Delhi High Court Law Insider

Akansha Upadhyay 

Published on – 27 November 2022 at 18:17 IST

The Delhi High Court has held that the Direct Tax Vivad Se Vishwas Act, 2020 (DTVSV Act) is neither a tax law nor an amnesty Act. It is a remedial or beneficial law.

A division bench of Justice Manmohan and Justice Manmeet Pritam Singh Arora has observed that any ambiguity in the assessment law ensures the benefit of the assessee, but any ambiguity in the exemption clause in the Amnesty Act or exemption notification should be considered in favor of the assessee revenue.

Amnesty or exemption should be granted only to those assessees who demonstrate that they fulfill all the conditions precedent to availing the amnesty or exemption.

The court noted that the DTVSV Act, 2020, is a beneficial and reformative legislation enacted by Parliament to reduce the pendency of cases, generate timely revenue for the government, provide certainty and save resources that would have been spent over a long period of litigation period.

It is a statute that benefits the department as it recovers taxes instead of waiting for success in litigation, which is inherently uncertain. The DTVSV Act provides relief to the assessee by eliminating litigation and exempting the assessee from paying interest and penalty.

The court stated that, “The courts ought to give it “the widest operation” that its language will permit. The courts have only to see that the particular case is within the mischief to be remedied and falls within the language of the enactment.”

“The words of such a statute must be construed so as “to give the most complete remedy which the phraseology will permit,” so as “to secure that the relief contemplated by the statute shall not be denied to the class intended to be relieved,”

The petitioner/assessee is a banking company incorporated under the laws of Japan which transacts banking business in India through branches in various cities. The return of income filed by the petitioner was selected for scrutiny assessment, and a final assessment order under Section 143 read with Section 144C of the Income-tax Act, 1961 was passed by the assessing officer for the assessment year 2007-08 thereby adjusting the total income of the various petitioners.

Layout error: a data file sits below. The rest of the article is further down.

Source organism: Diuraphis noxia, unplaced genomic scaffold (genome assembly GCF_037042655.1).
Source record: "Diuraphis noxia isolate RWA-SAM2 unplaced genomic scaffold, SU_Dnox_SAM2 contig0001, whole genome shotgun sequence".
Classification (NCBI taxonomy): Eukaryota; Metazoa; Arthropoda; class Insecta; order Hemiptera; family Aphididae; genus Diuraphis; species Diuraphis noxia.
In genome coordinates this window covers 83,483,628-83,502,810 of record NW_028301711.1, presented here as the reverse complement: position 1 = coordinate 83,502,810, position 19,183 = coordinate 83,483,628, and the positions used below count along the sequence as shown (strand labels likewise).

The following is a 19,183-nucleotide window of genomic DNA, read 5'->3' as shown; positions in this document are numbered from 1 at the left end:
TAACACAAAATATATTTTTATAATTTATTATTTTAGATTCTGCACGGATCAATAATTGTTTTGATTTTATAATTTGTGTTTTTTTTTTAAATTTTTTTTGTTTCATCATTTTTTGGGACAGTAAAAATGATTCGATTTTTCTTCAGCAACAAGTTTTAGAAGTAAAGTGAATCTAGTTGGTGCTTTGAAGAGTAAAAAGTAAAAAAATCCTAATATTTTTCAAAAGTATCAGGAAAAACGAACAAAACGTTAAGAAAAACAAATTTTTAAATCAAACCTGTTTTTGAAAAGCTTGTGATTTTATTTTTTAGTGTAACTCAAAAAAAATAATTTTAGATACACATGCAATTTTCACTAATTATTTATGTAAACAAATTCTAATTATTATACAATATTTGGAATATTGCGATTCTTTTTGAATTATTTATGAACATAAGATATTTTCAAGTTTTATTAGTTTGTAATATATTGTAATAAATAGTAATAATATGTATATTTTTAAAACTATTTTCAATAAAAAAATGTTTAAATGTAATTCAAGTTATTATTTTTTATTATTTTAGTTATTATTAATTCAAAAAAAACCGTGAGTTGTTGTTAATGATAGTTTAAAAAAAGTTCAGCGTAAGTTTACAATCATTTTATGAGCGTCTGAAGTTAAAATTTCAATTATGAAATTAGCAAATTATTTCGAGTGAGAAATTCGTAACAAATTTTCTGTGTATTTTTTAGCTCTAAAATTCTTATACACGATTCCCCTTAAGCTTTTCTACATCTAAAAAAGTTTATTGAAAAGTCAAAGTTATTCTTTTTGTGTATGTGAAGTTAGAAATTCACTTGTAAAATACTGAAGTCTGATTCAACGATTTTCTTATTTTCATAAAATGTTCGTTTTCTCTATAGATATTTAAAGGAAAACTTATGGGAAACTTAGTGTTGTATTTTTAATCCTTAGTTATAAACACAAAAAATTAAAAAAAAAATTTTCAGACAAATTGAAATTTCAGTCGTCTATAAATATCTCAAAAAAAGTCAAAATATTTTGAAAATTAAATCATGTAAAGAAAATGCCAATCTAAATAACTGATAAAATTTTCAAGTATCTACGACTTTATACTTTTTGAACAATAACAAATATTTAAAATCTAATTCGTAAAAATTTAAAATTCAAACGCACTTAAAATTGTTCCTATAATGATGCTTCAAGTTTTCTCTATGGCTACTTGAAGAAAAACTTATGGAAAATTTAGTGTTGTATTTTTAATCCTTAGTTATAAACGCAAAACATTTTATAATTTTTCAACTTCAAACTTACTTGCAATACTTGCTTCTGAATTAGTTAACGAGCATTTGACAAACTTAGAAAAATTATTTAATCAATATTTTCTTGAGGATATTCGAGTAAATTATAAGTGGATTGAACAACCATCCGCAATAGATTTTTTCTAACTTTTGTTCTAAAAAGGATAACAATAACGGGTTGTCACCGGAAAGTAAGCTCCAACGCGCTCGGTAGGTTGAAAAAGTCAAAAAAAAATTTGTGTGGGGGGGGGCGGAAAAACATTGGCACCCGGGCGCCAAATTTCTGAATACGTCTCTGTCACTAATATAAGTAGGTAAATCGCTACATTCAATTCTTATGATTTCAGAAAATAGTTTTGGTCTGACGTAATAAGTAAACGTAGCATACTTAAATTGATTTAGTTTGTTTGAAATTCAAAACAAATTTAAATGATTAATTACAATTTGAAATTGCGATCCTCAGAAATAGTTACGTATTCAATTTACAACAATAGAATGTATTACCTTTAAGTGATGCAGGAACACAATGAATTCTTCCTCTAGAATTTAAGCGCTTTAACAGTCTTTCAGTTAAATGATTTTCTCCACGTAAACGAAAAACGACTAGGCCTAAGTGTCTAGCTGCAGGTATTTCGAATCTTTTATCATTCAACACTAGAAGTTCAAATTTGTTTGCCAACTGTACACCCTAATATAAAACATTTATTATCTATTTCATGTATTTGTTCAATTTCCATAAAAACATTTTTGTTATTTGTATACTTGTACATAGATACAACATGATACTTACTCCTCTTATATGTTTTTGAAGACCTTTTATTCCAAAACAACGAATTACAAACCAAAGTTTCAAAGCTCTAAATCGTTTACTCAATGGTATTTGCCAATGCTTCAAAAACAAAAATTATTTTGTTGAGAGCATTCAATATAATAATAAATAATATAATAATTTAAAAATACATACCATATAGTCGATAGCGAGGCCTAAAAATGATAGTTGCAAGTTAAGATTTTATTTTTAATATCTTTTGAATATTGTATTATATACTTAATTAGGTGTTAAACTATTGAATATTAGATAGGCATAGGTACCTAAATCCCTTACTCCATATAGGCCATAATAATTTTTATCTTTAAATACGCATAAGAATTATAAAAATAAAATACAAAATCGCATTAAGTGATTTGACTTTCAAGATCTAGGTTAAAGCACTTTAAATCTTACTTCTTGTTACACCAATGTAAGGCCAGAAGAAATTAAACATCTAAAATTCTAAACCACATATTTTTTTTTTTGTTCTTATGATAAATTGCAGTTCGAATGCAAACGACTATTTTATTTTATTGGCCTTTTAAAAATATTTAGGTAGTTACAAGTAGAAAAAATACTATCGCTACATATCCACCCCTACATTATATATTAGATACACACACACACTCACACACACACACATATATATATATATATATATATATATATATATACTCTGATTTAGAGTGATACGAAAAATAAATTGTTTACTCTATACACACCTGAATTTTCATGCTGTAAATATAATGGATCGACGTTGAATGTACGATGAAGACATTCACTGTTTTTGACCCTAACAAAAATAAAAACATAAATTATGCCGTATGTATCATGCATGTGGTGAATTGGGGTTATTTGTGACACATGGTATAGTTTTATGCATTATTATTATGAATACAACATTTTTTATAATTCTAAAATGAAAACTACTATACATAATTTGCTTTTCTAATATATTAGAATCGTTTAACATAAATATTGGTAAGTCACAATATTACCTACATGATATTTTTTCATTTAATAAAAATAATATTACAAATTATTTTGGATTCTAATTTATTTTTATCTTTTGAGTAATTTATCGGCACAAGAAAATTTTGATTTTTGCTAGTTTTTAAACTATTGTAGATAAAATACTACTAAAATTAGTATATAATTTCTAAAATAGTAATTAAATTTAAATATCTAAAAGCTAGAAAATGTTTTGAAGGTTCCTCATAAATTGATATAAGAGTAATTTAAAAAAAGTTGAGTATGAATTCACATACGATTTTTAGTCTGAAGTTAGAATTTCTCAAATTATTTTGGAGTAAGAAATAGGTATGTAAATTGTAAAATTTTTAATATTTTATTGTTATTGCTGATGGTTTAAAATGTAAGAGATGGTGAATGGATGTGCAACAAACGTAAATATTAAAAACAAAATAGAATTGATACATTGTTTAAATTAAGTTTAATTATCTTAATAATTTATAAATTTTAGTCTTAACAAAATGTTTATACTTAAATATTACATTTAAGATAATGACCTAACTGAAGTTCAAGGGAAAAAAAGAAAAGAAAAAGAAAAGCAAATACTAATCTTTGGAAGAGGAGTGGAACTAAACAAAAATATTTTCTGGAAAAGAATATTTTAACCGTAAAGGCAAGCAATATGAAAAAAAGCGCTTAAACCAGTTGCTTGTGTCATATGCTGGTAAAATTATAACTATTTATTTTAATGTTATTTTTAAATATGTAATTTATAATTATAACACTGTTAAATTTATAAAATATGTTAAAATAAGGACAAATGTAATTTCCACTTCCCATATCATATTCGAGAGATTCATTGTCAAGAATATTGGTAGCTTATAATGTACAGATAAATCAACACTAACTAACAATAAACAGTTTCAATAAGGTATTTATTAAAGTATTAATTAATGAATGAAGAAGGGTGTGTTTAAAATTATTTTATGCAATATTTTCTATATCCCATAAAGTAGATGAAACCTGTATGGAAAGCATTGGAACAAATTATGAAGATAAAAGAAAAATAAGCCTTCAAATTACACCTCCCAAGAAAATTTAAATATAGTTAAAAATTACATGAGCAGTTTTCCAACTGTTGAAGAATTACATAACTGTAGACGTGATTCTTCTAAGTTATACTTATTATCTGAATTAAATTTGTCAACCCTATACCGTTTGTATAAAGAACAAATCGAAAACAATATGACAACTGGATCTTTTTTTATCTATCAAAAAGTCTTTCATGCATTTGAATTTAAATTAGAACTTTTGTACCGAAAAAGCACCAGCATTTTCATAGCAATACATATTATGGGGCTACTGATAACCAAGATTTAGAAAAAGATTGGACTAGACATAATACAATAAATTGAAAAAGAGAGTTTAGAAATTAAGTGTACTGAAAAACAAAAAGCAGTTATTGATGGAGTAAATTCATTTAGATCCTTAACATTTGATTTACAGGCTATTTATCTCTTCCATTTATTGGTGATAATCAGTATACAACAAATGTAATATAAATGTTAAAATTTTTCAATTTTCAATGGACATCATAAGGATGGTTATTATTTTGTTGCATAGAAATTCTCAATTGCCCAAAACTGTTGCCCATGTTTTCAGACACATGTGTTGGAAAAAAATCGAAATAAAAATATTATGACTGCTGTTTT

The petitioner filed an application under the DTVSV Act to settle the deemed appeal of the department against the order of the tribunal. The respondent/department issued a show cause notice proposing to reject the application filed by the petitioner as the petitioner was not disposing of the department’s SLP pending in the Supreme Court for the same assessment year.

The petitioner filed his response arguing that there is no compulsion to dispose of the dispute pending in the Supreme Court for the assessment year 2007-08 because, under the DTVSV Act, an applicant can file one of the various suits pending before an appellate authority.  And it was not necessary to dispose of all the appeals for a particular assessment year.

The application was rejected by the department on the ground that the petitioner was settling part of the appeal and ought to have also settled the department’s SLP pending in the Supreme Court.

The Department argued that the DTVSV Act treats an assessment year as a whole, and therefore if an issue arises from an assessment year, the assessee is required to settle all such issues relating to that assessment year, as he likes.  Cannot be separated on the basis of assessee.

The Department submitted that the unit of settlement of disputes under the DTVSV Act is an assessment year and not an appeal, writ petition or special leave petition. The Department’s submissions were based on the jurisdictional requirement of Section 2(j) of the DTVSV Act, which states that the disputed tax should be for the assessment year and not the issues relating to the assessment year.

The court relied on FAQ-19 issued by CBDT vide Circular No. 7/2020 dated April 22, 2020, which states that the assessee has the option to choose the appeals to be disposed of under the DTVSV Act and there is no compulsion on the same to dispose of all appeals filed by the assessee for a particular assessment year to the petitioner.

The court ruled that an assessee is free to dispose of any appeal under the DTVSV Act and need not dispose of all pending appeals filed by the respondent for an assessment year.

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